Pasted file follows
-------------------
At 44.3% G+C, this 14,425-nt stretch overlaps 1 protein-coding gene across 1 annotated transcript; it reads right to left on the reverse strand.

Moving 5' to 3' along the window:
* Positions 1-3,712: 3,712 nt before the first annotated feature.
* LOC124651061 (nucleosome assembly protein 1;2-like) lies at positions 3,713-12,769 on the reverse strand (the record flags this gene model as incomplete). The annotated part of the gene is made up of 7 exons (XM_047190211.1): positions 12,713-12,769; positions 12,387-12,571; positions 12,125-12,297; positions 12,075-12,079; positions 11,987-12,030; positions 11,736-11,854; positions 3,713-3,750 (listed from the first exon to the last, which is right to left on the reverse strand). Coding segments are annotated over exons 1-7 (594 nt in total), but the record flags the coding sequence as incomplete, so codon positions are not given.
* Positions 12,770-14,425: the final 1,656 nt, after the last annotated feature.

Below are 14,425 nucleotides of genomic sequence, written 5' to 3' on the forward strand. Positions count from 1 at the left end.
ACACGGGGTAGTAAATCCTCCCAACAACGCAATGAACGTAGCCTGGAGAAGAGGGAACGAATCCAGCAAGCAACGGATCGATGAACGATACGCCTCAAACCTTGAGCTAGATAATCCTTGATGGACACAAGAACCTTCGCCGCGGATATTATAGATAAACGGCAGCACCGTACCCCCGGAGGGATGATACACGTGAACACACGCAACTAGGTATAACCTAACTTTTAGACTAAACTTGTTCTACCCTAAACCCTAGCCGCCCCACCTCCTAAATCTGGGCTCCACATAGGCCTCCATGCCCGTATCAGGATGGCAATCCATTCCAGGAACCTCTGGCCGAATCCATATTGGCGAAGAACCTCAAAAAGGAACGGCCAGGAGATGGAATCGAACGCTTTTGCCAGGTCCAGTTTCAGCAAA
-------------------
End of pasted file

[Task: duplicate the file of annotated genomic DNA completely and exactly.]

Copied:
At 44.3% G+C, this 14,425-nt stretch overlaps 1 protein-coding gene across 1 annotated transcript; it reads right to left on the reverse strand.

Moving 5' to 3' along the window:
* Positions 1-3,712: 3,712 nt before the first annotated feature.
* LOC124651061 (nucleosome assembly protein 1;2-like) lies at positions 3,713-12,769 on the reverse strand (the record flags this gene model as incomplete). The annotated part of the gene is made up of 7 exons (XM_047190211.1): positions 12,713-12,769; positions 12,387-12,571; positions 12,125-12,297; positions 12,075-12,079; positions 11,987-12,030; positions 11,736-11,854; positions 3,713-3,750 (listed from the first exon to the last, which is right to left on the reverse strand). Coding segments are annotated over exons 1-7 (594 nt in total), but the record flags the coding sequence as incomplete, so codon positions are not given.
* Positions 12,770-14,425: the final 1,656 nt, after the last annotated feature.

Below are 14,425 nucleotides of genomic sequence, written 5' to 3' on the forward strand. Positions count from 1 at the left end.
ACACGGGGTAGTAAATCCTCCCAACAACGCAATGAACGTAGCCTGGAGAAGAGGGAACGAATCCAGCAAGCAACGGATCGATGAACGATACGCCTCAAACCTTGAGCTAGATAATCCTTGATGGACACAAGAACCTTCGCCGCGGATATTATAGATAAACGGCAGCACCGTACCCCCGGAGGGATGATACACGTGAACACACGCAACTAGGTATAACCTAACTTTTAGACTAAACTTGTTCTACCCTAAACCCTAGCCGCCCCACCTCCTAAATCTGGGCTCCACATAGGCCTCCATGCCCGTATCAGGATGGCAATCCATTCCAGGAACCTCTGGCCGAATCCATATTGGCGAAGAACCTCAAAAAGGAACGGCCAGGAGATGGAATCGAACGCTTTTGCCAGGTCCAGTTTCAGCAAA